Barbara Lynch Springstead, a Geneva native, was the 1953 valedictorian of DeSales High School and graduated cum laude from William Smith College in 1957. An English major, she was active in various clubs and committees, was senior class president, a member of Hai Timiai, and was elected to Phi Beta Kappa. As a student, Springstead received the Welker Prize for a woman, “who has been of the greater general good to the development of the Colleges.”
Springstead has certainly been for the greater good of the Colleges. She has worked steadily for William Smith since her graduation. She was assistant director of admissions of William Smith College from 1958-1961 and director of admissions from 1961-1965. She was a member of the Board of Trustees from 1970 until 1987 and served on the Campaign for the Colleges from 1983-1988. In 1982, Springstead was social chair of her reunion. She was interim alumnae director from 1992-1993 and was a member of the Alumnae Council from 1998-2001. In 1997, Springstead received the Elizabeth Herendeen Odell Award. For ten years, from 1992-2002, Springstead was the Colleges’ representative to the Rochester Regional Library Council and was chair of that group for three years. She was the HWS coordinator of the Elderhostel program from 1995-1998. A member of the Wheeler Society, Springstead is currently an honorary trustee of the Colleges and lives in Geneva with her husband Ralph Springstead ’47.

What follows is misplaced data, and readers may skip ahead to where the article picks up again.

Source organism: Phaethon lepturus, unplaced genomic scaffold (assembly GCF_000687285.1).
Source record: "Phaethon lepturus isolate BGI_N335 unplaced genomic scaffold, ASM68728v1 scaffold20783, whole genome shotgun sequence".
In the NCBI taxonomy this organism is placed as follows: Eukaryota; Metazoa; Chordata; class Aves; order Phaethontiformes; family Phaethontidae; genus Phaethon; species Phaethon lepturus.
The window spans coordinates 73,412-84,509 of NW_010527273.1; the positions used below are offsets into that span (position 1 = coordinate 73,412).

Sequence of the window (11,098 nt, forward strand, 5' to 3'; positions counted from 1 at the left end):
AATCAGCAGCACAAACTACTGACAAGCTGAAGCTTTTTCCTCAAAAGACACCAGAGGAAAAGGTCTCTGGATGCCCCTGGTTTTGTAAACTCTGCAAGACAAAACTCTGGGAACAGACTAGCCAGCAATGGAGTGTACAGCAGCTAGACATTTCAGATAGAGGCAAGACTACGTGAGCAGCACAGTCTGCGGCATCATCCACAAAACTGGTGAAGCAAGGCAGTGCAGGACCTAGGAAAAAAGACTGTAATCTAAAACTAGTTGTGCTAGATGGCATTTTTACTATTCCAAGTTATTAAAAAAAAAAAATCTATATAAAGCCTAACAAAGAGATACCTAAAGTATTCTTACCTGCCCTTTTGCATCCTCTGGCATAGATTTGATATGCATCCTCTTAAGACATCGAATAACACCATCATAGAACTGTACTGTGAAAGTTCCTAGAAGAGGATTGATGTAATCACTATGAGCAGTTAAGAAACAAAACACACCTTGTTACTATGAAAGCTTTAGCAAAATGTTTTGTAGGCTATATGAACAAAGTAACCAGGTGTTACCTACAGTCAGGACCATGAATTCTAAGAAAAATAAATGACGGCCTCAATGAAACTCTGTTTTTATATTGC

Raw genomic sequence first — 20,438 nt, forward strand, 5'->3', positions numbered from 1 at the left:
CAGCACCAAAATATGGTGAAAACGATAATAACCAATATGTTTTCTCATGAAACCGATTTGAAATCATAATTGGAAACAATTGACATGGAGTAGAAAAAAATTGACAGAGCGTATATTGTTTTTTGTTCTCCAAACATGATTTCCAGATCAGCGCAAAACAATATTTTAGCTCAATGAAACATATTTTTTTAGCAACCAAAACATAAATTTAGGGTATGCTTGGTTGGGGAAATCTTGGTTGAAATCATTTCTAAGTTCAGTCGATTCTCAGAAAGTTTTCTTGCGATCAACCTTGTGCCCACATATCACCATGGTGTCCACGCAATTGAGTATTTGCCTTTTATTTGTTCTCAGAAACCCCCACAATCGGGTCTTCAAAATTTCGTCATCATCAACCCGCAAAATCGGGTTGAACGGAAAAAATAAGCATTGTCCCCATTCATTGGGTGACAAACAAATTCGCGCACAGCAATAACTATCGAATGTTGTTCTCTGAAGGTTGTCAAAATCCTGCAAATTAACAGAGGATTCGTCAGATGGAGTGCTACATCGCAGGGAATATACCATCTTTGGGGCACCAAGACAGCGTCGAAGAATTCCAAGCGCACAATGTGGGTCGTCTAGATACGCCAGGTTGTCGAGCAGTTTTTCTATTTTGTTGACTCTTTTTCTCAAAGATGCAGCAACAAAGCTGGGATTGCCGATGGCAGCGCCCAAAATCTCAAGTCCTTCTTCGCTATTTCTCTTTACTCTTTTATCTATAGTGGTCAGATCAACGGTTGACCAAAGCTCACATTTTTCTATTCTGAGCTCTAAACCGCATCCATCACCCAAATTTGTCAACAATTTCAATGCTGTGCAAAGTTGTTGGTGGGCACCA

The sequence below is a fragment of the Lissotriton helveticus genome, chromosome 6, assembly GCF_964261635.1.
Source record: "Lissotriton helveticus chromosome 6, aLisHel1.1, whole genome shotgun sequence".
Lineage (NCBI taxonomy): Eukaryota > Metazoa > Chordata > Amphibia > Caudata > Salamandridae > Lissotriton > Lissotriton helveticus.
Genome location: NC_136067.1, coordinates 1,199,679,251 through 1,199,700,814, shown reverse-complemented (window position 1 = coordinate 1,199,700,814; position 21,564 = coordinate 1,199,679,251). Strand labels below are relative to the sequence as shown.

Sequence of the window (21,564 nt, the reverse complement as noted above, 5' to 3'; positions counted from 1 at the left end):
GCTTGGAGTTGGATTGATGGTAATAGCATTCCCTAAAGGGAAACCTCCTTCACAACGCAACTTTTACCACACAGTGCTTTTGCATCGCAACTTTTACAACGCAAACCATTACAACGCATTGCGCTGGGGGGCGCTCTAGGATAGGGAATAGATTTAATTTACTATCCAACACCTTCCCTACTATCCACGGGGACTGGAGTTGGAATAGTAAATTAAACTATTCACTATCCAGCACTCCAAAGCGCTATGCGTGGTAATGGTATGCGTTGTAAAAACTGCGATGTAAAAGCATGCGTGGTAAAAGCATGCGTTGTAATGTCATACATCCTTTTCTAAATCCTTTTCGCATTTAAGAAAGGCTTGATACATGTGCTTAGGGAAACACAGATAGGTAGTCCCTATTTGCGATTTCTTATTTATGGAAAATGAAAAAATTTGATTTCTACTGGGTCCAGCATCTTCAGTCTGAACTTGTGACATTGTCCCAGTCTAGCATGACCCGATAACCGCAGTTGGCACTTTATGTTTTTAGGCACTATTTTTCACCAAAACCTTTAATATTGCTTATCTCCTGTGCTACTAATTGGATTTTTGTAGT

It broadened it. I had been a student, an administrator and an alumnae council member. Each of these roles had their own point of view but service on the Board forced me to view the Colleges in a far larger context. The Board has to deal not only with today but with long range plans for both the physical and the intellectual development of the Colleges.
I served as Chair of the Committee on Buildings and Grounds for 11 years so I am inclined to think of some of our new buildings first. The moving of Boswell Field and the construction of the Warren Hunting Smith Library was certainly important as was the building of the Scandling Center. The inclusion of students on the Board of Trustees was a welcome initiative as was the implementation of Title 9 which brought William Smith Athletics into a new and stellar era.
Yes, it did. In the 50s, the coordinate system permitted women to accept leadership roles that might otherwise have been denied them. After graduation, it may have had less import as alumni/ae as we worked together to achieve our goals.
The ability to bring about comfortable consensus from a disparate group of people.
I don’t believe that there has been on defining moment. Certainly, my undergraduate years at William Smith were important. Hard to imagine today but William Smith was the largest school that I had ever attended and as such opened new doors for me and to use that popular word, “empowered” me.